About five minutes into the presentation of nominees for the 95th Academy Awards, Riz Ahmed announced the category for animated short film. When he read the fourth nominee, its title was so unexpected — “My Year of Dicks” — that Ahmed and co-presenter Alison Williams had to pause their presentation as the audience at the Academy’s headquarters in Beverly Hills worked through their laughter.
Elsewhere in Los Angeles, Pamela Ribbon, creator and writer of the film — on which her memoir “Notes to Boys (And Other Things I Won’t Share in Public)” is based — was celebrating the nomination with her mother, husband and child. By then, “My Year of Dicks” had played several film festivals, including its premiere at SXSW, and Ribbon had grown to enjoy the effect his film title had on unsuspecting audiences.
“I enjoy this collection of people I laud as ‘My Year of Dicks,'” says Ribon diversity. “It was a special treat, for sure.”
“My Year of Dicks” chronicles a 15-year-old Texas girl’s peripatetic journey to lose her virginity in 1991, through the prism of five men — in both senses of the word “dicks” in the title — who make the experience full of deeply awkward teenage anguish. Ribon, a writer who has worked in animation (“Ralph Breaks the Internet,” “Moana”) and live-action (“Samantha Who?”), teamed up with Icelandic filmmaker Sara Gunnarsdóttir (“The Diary of a Teenage Girl”). Worked in animation for his somewhat fictional experience. Originally on Zoom, Gunnarsdóttir and Ribbon shot live actors performing the script as reference for the animators, who then loosely rotoscoped their artwork, creating an imaginative, kaleidoscopic view of a teenage girl’s inner life.
Originally, the 25-minute short was meant to be part of FXX’s animation anthology series “Cake,” but the network allowed Gunnarsdóttir and Ribbon to take it to the film festival instead. “My Year of Dicks” has been available for viewing on Vimeo for the past three weeks, and by the time Ahmed announced his nomination, the film had already garnered more than 14,000 views — a fact that had Ribbon still spinning when he spoke to him. diversity.
“It really feels like some younger version of me is sitting here for all of this,” he said. “I wrote something here when I was 15 years old! Isn’t that crazy?!”
First of all, congratulations! how do you feel
Thank you. It must be like Christmas morning. You know what I mean? Where you’re just like, “Santa’s here!”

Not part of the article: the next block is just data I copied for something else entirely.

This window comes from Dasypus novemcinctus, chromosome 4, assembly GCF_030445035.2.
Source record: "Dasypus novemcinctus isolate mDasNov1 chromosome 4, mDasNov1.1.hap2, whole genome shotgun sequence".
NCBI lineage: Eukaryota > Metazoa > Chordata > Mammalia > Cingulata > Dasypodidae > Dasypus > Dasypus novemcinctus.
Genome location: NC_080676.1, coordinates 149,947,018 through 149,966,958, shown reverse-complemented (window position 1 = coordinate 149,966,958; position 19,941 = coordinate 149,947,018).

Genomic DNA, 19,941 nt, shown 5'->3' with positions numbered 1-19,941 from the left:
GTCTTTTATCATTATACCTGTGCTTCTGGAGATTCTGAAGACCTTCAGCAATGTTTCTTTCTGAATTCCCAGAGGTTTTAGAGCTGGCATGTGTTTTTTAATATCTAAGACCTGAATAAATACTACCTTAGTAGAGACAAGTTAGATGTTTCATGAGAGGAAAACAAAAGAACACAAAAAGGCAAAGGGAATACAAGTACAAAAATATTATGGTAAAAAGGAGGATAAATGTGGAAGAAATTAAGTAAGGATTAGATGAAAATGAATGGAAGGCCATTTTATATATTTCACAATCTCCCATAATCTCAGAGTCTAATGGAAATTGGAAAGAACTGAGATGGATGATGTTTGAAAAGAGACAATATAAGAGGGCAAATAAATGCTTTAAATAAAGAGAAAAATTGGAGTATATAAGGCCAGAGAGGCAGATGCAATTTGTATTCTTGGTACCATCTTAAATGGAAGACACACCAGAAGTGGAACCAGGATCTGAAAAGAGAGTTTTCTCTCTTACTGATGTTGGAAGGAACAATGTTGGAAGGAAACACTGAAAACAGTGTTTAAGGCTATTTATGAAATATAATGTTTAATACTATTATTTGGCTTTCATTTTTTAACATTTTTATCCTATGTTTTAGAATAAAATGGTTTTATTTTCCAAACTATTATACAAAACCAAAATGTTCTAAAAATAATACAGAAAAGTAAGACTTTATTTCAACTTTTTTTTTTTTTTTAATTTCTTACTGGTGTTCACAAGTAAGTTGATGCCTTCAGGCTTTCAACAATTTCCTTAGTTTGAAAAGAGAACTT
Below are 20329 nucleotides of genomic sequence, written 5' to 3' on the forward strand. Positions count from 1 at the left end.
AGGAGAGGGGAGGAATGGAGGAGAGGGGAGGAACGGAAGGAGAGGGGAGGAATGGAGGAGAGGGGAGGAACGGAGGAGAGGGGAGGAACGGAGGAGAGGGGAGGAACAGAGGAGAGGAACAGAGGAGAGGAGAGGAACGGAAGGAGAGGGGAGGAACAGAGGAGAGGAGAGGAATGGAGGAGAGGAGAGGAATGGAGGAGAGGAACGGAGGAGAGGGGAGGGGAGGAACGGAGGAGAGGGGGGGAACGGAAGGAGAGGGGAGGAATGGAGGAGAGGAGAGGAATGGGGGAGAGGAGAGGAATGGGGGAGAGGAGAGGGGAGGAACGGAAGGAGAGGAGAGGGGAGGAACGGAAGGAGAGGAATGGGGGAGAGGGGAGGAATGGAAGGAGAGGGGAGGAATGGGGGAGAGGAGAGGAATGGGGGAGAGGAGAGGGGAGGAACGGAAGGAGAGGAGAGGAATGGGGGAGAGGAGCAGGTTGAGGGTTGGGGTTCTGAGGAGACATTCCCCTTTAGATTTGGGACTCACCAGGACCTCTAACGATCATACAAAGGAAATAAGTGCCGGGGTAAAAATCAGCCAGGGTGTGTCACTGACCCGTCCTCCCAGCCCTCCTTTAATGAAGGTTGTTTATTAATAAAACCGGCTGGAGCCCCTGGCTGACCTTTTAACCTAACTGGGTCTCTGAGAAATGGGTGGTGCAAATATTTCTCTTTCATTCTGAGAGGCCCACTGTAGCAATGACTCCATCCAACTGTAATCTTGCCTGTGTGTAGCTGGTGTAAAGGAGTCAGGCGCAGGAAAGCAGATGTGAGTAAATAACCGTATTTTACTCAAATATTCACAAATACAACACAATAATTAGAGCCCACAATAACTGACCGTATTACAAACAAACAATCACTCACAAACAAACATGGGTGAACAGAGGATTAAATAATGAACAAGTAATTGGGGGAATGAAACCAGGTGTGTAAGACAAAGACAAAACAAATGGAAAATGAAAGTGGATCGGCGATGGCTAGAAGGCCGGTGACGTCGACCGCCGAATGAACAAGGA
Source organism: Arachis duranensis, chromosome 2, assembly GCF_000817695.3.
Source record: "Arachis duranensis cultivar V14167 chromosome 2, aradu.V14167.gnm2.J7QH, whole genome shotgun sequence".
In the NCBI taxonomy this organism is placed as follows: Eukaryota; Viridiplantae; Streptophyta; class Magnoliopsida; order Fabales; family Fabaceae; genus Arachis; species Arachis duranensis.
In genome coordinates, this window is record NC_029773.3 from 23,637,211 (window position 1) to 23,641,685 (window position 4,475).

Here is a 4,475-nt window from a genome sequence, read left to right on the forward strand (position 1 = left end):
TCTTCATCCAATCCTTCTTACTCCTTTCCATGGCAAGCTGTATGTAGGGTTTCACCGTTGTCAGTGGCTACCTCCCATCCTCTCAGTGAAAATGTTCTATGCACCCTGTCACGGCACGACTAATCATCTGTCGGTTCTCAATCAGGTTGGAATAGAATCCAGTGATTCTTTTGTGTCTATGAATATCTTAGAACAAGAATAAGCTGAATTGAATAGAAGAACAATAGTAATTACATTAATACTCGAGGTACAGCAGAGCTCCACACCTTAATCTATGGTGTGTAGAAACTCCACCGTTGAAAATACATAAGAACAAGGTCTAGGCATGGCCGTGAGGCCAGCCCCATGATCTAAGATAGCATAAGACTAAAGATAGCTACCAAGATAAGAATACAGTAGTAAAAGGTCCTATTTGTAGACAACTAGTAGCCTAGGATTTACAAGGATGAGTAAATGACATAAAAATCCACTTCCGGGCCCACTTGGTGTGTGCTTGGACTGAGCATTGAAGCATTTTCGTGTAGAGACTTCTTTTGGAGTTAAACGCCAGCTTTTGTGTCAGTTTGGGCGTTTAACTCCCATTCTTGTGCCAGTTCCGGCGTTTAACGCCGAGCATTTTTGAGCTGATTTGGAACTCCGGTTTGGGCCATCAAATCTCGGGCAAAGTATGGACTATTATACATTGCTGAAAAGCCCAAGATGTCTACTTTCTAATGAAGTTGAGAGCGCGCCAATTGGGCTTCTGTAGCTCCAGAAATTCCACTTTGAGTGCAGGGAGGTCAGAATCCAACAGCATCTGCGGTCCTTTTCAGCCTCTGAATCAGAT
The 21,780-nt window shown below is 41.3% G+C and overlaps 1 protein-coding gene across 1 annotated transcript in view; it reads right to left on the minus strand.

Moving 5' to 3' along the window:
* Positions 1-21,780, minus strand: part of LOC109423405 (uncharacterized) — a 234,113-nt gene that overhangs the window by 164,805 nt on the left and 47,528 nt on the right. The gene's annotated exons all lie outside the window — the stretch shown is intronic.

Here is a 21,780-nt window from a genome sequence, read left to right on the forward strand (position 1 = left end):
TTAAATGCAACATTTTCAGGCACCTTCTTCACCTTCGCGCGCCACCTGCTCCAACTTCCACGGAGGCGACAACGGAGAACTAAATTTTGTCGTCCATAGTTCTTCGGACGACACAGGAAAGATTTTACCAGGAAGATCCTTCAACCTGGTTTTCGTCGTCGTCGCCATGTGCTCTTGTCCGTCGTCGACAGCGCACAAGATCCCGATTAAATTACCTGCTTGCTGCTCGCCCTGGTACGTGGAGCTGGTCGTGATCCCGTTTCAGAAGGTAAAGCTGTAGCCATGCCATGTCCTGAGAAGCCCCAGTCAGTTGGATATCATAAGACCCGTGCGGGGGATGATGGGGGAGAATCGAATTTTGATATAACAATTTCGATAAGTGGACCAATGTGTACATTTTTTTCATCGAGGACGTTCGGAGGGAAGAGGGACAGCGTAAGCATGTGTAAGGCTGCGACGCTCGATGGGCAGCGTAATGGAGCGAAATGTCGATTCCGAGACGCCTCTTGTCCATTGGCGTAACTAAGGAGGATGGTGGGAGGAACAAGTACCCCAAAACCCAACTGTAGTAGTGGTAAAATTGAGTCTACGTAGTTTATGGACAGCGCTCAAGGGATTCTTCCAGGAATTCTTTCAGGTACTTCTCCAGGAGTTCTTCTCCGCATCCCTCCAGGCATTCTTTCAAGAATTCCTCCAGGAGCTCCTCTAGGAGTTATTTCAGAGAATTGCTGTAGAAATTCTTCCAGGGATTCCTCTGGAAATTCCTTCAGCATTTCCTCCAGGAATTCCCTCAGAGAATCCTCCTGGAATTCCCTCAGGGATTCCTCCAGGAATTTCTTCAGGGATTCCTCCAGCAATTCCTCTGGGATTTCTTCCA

Did you watch the nominations live?
Of course, yes, I did too. My mother used to watch them with me. My cousin zooms in. My sister was on the phone, and my baby was next to me. My husband was by my side. It was a real family affair, which made it even more special. Being all over Iceland we are also in different time zones. So he had to wait all day. I was just awake. It was hard for him, I think.
How did it go from being a project for FXX and its “cake” show to its own thing?
They were very supportive of us taking it to a festival from the start. I don’t think this is a story you see very often, especially in adult animation. I think animation is not a genre, it’s a tool. It can be inviting to people who might have thought adult animation wasn’t made for them. This includes fantastic. It’s a long answer to say that they’ve been very supportive of seeing where it could go from the start and they believed in it.
This film is based on your memoirs. How close was Pam’s experience of it with your own?
Well, I would say that this is my high school footage. My house was like that. My cousin plays my dad, because he’s the spitting image. My friends that I’ve come to comedy in Austin are a lot of adults and playing some dicks. It’s 30 years in the making. There is much in it that is real. It is emotionally very close to the truth.
There is a scene where Pam has a terrible conversation with her father about sex. Was it something drawn from life?
yes I shortened it for the film. But yes, it is quite accurate. I know where I was sitting on my skateboard when it happened. You don’t forget something like that easily. My father wrote it in a short story [for] He was doing a night class when I was in high school. She said the teacher said, “It was supposed to be nonfiction.” And he said, “No, no, it happened. I told my daughter that recently.” Someone in the classroom said, “Can I please be the first to volunteer for your daughter’s therapy someday?”
So I felt it was open season on the story, if he could share it with peers. When I was first doing comedy I did a little bit of it in a one-man show in Austin. What was interesting about the Sex Talk story was that over the years it changed from a story where people were laughing at me to feeling with me. I felt that the audience had shifted 20 years of comedy, not having to be the butt of a joke, to tell what happened to you, or to share all the trauma for it to be valid.
I’m just—yeah, I can’t—I’m still very new to the overwhelmingness of it, you see!
I was going to say, because of this nomination, now a lot more people are going to see this film and know that story.
Yes, my mother likes to point out to me that this is a complete work of fiction. He doesn’t want any of it to be true – from start to finish. But he’s very proud of getting the whole story where it is. He came to see the nomination papers this morning, it’s really special. If my father were alive, he would be quite jealous right now. And he must have some notes.
Two films you worked on in feature animation were nominated for Oscars: “Ralph Breaks the Internet” and “Moana.” Did you go to that movie?
No, it will be my first time. Another time I even came close to seeing Oprah do an interview the next day, the first time she was at Kodak. I don’t even remember who won that year, because I was just looking at Oprah the whole time. This is equally exciting! I’m Oprah next door again. It’s all I ever do it for.